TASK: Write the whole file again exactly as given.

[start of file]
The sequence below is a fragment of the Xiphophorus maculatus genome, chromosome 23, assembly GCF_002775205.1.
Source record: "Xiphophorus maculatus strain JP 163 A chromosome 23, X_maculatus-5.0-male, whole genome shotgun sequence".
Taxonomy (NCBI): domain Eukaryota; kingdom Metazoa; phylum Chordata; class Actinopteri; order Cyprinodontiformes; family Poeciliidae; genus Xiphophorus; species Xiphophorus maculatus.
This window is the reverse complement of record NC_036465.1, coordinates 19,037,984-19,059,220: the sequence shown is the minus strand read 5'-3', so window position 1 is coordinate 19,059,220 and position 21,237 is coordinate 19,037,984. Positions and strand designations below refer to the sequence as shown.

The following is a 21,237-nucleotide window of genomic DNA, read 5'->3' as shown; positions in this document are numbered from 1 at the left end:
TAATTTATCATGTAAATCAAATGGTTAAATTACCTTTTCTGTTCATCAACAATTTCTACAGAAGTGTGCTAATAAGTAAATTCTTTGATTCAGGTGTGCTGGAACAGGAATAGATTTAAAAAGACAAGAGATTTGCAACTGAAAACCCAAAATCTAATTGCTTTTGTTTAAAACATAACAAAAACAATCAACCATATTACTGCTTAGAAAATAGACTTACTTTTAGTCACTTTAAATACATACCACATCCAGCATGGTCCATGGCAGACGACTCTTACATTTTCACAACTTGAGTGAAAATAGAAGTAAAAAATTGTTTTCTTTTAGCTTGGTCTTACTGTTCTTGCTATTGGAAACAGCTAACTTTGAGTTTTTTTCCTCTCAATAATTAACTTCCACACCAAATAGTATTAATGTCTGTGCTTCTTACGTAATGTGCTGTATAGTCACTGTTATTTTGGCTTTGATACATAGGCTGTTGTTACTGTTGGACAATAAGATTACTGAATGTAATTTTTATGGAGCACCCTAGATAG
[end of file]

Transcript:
The sequence below is a fragment of the Xiphophorus maculatus genome, chromosome 23, assembly GCF_002775205.1.
Source record: "Xiphophorus maculatus strain JP 163 A chromosome 23, X_maculatus-5.0-male, whole genome shotgun sequence".
Taxonomy (NCBI): domain Eukaryota; kingdom Metazoa; phylum Chordata; class Actinopteri; order Cyprinodontiformes; family Poeciliidae; genus Xiphophorus; species Xiphophorus maculatus.
This window is the reverse complement of record NC_036465.1, coordinates 19,037,984-19,059,220: the sequence shown is the minus strand read 5'-3', so window position 1 is coordinate 19,059,220 and position 21,237 is coordinate 19,037,984. Positions and strand designations below refer to the sequence as shown.

The following is a 21,237-nucleotide window of genomic DNA, read 5'->3' as shown; positions in this document are numbered from 1 at the left end:
TAATTTATCATGTAAATCAAATGGTTAAATTACCTTTTCTGTTCATCAACAATTTCTACAGAAGTGTGCTAATAAGTAAATTCTTTGATTCAGGTGTGCTGGAACAGGAATAGATTTAAAAAGACAAGAGATTTGCAACTGAAAACCCAAAATCTAATTGCTTTTGTTTAAAACATAACAAAAACAATCAACCATATTACTGCTTAGAAAATAGACTTACTTTTAGTCACTTTAAATACATACCACATCCAGCATGGTCCATGGCAGACGACTCTTACATTTTCACAACTTGAGTGAAAATAGAAGTAAAAAATTGTTTTCTTTTAGCTTGGTCTTACTGTTCTTGCTATTGGAAACAGCTAACTTTGAGTTTTTTTCCTCTCAATAATTAACTTCCACACCAAATAGTATTAATGTCTGTGCTTCTTACGTAATGTGCTGTATAGTCACTGTTATTTTGGCTTTGATACATAGGCTGTTGTTACTGTTGGACAATAAGATTACTGAATGTAATTTTTATGGAGCACCCTAGATAG